“Bad As Me”
There is something astonishing about the near unanimity that characterizes Tom Waits’s acceptance as an important artist and admired fixture in American song, one worthy of comparison to everyone from Gershwin to Dylan. Given that Waits’s most famous characteristic is a voice that resembles sandpaper in a blender, it is a mark of his talent that one generation after the next falls into his thrall. Best of all, following a career that stretches nearly four decades, Waits remains an energetic and agitated musical outlier, pushing boundaries and avoiding compromise.
“Bad as Me” is loaded for bear with a baker’s dozen of terrific compositions. The album’s opener, “Chicago,” is an urgent, aggressive gutbucket blues, and when Waits shouts “All aboard!” the listener has to follow. The ensuing road is rough and ramshackle, but never less than thrilling. On the noir-ish shuffle “Talking at the Same Time,” Waits muses on our current state of war and economic depression, singing in a startling, near-androgynous falsetto. The rough-and-tumble “Get Lost” weds the immediacy of Elvis’s Sun Sessions to brutal garage rock. The titular track echoes Screamin’ Jay Hawkins at his most belligerent and unapologetic.
The album’s closing ballad, “New Year’s Eve,” is a Waits classic. On that track, he audaciously pairs the chorus of “Auld Lang Syne” to a winding multicharacter narrative of his invention. The effect is stunning: Over the course of 41 / 2 minutes, Waits somehow alchemizes eight decades of folk culture into something wholly modern and original. It is a towering song sprung from the mind of a great author, one who began as a faithful follower and graduated into a legend of his own.
— Elizabeth Nelson
Recommended tracks: “Chicago,” “Kiss Me,” “New Year’s Eve”
“Only connect!” goes the famous imperative from E.M. Forster’s 1910 novel “Howards End” — a sentiment that also serves as the motivation for Kiran Ahluwalia’s syncretistic new “Aam Zameen,” a lovely and mesmerizing album made with the nomadic Tuareg band Tinariwen. “Common Ground” is roughly how the record’s title translates from Urdu into English, and that’s just what the Indo-Canadian singer and her Malian collaborators achieve with their intuitive combination of ageless Indian rhythms and contemporary Saharan blues.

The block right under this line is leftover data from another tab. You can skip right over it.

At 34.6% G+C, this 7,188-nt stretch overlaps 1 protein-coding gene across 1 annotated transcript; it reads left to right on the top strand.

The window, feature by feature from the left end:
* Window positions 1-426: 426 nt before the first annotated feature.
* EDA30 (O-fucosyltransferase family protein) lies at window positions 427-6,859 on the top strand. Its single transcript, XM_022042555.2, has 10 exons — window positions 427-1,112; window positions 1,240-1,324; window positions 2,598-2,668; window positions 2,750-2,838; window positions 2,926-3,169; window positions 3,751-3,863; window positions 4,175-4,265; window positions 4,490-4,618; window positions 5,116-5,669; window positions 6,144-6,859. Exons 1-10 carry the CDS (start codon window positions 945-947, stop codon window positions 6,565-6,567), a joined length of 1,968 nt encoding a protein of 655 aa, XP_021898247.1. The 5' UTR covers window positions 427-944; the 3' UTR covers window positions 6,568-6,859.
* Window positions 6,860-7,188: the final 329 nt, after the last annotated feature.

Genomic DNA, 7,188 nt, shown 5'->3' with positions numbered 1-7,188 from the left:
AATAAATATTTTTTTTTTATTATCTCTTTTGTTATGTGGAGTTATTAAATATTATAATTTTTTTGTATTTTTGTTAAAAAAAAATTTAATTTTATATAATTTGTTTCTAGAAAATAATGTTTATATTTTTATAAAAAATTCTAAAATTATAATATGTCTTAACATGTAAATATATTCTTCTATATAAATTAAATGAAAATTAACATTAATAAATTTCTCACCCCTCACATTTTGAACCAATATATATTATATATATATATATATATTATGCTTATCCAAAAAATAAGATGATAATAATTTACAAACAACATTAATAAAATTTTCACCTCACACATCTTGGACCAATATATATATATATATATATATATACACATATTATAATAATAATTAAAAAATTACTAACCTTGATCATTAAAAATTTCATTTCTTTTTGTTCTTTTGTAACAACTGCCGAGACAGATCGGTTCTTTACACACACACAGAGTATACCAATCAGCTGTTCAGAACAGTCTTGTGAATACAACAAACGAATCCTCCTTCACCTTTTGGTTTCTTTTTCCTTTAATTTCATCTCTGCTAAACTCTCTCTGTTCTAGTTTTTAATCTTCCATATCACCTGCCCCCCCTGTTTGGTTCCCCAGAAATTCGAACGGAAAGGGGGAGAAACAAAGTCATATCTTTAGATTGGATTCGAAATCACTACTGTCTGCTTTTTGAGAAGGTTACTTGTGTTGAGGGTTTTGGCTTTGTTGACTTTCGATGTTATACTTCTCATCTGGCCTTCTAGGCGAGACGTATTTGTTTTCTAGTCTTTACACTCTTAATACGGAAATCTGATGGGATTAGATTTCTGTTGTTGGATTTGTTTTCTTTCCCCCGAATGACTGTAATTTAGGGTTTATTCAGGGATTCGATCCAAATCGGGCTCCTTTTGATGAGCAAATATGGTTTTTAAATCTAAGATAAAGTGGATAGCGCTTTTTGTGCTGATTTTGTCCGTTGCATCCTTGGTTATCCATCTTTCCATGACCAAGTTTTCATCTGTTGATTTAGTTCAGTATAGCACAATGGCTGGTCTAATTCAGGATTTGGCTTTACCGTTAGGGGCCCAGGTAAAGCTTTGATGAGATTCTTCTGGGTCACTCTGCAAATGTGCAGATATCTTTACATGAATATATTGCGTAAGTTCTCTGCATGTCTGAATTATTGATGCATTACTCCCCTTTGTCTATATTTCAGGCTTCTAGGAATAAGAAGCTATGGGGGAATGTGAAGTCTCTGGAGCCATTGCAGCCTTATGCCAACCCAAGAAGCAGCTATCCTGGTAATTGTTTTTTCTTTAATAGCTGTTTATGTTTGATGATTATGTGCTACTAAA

The opening track, for example, is a cover of Nusrat Fateh Ali Khan’s Sufi classic “Mustt Mustt.” Built around an arrangement featuring syncopated handclaps, tabla and keening rock guitar, Ahluwalia’s version owes as much to the late Pakistani singer’s original as it does to the mantric droning of early Fairport Convention or to Skip Spence’s psychedelic touchstone “Oar.”
“Raqba” adds horns and harmonium to the mix to create a beguiling blend of sensuality and sorrow, while “Matadjem — Waris Shah” incorporates wind instruments before gradually building to an ecstatic vocal climax. In “Saffar,” one of several searching laments, Ahluwalia’s hypnotic soprano hovers above the melody like swirls of dust swept up in a desert wind.
Many of the album’s lyrics, which are translated into English and French in the CD booklet, plumb the spiritual depths of rootlessness and abandonment. Others express grief over bloodshed and strife and find Ahluwalia yearning for reconciliation between divided peoples and cultures, urging, as Forster wrote in “Howards End”: “Only connect! . . . Live in fragments no longer.”
— Bill Friskics-Warren
Recommended tracks: “Mustt Mustt,” “Raqba,” “Saffar”
“Audio, Video, Disco”
Justice’s 2007 debut, “†,” was a crossover smash, one of the first albums to predict the current trend of electronic music becoming the new arena rock. Songs such as “D.A.N.C.E.” and “DVNO” — sleazy slabs of synths, the soundtrack of that exact moment when a packed club is at its sweatiest and drunkest — made the French duo of Gaspard Augé and Xavier de Rosnay stars. They were the link between the stadium-ready house of Daft Punk and the more mindless, blasting beats favored by the current rave generation.
On “Audio Video Disco,” Justice doesn’t attempt to outdo the dilated-pupil debauchery of its debut. Nor does it take the other common path for a high-pressure follow-up and veer off in artier, more experimental directions.
Instead, Justice simply sticks to the same formula, only this time with less fist-pumping bravado. The problem is that bravado is Justice’s entire appeal. If it’s not turned to 11, then it may as well not be plugged in.
“Civilization” and “Parade” feature the key elements in the Justice arsenal — irresistibly chunky synthesizers and thumping beats — and they are presented with crisp clarity. But every time it feels like liftoff is imminent, the duo reins itself in.
“On’n’On” and “Ohio” both march forth with precision and seem like they’d be a perfect complement to a laser light show. But when Justice is at its best, the disco-house assault it creates is sensory overload on its own. And there just aren’t enough of those moments on this album.
— David Malitz
Recommended tracks: “Civilization,” “Parade”